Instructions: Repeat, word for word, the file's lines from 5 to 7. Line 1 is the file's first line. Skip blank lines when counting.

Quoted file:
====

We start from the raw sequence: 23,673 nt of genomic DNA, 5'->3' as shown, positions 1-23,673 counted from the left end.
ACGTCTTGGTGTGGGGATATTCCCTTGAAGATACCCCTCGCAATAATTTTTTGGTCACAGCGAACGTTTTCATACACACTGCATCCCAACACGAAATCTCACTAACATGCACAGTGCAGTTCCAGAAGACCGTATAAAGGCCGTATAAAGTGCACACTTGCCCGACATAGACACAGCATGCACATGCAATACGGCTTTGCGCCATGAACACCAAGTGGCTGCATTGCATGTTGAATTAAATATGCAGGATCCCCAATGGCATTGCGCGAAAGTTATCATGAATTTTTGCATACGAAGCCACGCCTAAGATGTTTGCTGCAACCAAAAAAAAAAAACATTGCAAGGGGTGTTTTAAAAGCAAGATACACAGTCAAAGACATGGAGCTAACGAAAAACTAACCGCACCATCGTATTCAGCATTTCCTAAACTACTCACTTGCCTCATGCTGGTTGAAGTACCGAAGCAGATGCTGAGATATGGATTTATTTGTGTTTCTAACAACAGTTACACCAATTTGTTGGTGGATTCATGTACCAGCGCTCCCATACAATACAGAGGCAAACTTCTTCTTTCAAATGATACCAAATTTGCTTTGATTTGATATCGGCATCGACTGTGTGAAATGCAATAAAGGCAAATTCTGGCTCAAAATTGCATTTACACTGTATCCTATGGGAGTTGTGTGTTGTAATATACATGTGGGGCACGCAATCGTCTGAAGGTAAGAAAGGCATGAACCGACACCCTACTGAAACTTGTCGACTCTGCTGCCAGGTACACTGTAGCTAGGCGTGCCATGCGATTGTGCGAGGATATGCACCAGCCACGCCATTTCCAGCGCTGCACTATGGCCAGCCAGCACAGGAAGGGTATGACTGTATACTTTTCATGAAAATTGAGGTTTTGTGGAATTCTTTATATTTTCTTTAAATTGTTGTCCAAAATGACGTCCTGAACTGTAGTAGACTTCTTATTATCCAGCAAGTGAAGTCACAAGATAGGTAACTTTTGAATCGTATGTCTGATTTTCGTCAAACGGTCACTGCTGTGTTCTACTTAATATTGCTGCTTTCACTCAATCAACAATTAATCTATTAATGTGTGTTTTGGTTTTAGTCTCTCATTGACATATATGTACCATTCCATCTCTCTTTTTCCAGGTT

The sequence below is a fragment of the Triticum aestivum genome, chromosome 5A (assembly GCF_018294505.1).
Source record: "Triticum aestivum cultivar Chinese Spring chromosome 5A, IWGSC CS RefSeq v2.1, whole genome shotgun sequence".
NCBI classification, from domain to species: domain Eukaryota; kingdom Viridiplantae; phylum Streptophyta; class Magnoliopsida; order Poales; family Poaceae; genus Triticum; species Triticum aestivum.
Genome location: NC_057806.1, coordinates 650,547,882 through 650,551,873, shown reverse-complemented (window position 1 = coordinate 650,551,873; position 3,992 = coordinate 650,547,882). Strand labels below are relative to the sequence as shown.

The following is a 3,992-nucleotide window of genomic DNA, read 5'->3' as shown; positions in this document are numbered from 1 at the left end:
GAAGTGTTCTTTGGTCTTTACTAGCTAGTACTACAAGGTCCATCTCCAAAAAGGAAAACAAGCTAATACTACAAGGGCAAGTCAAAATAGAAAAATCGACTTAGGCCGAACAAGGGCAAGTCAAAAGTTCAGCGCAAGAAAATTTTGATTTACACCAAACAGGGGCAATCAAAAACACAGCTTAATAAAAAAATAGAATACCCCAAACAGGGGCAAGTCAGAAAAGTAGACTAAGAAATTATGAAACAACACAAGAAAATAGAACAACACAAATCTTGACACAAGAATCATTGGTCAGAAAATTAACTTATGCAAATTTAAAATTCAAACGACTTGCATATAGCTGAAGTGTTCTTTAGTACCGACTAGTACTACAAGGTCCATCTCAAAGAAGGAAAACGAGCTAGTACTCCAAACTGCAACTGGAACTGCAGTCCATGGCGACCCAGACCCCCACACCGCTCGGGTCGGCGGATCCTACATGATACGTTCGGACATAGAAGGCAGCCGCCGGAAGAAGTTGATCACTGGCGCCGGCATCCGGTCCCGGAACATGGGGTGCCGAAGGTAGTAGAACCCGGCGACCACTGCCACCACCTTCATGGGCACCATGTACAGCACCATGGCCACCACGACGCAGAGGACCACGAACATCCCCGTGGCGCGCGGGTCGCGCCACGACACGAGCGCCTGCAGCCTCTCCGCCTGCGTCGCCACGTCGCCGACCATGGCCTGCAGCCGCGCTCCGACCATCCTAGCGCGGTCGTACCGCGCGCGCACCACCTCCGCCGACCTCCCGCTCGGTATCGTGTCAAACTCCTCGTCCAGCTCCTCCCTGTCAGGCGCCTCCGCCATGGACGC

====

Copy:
NCBI classification, from domain to species: domain Eukaryota; kingdom Viridiplantae; phylum Streptophyta; class Magnoliopsida; order Poales; family Poaceae; genus Triticum; species Triticum aestivum.
Genome location: NC_057806.1, coordinates 650,547,882 through 650,551,873, shown reverse-complemented (window position 1 = coordinate 650,551,873; position 3,992 = coordinate 650,547,882). Strand labels below are relative to the sequence as shown.

The following is a 3,992-nucleotide window of genomic DNA, read 5'->3' as shown; positions in this document are numbered from 1 at the left end: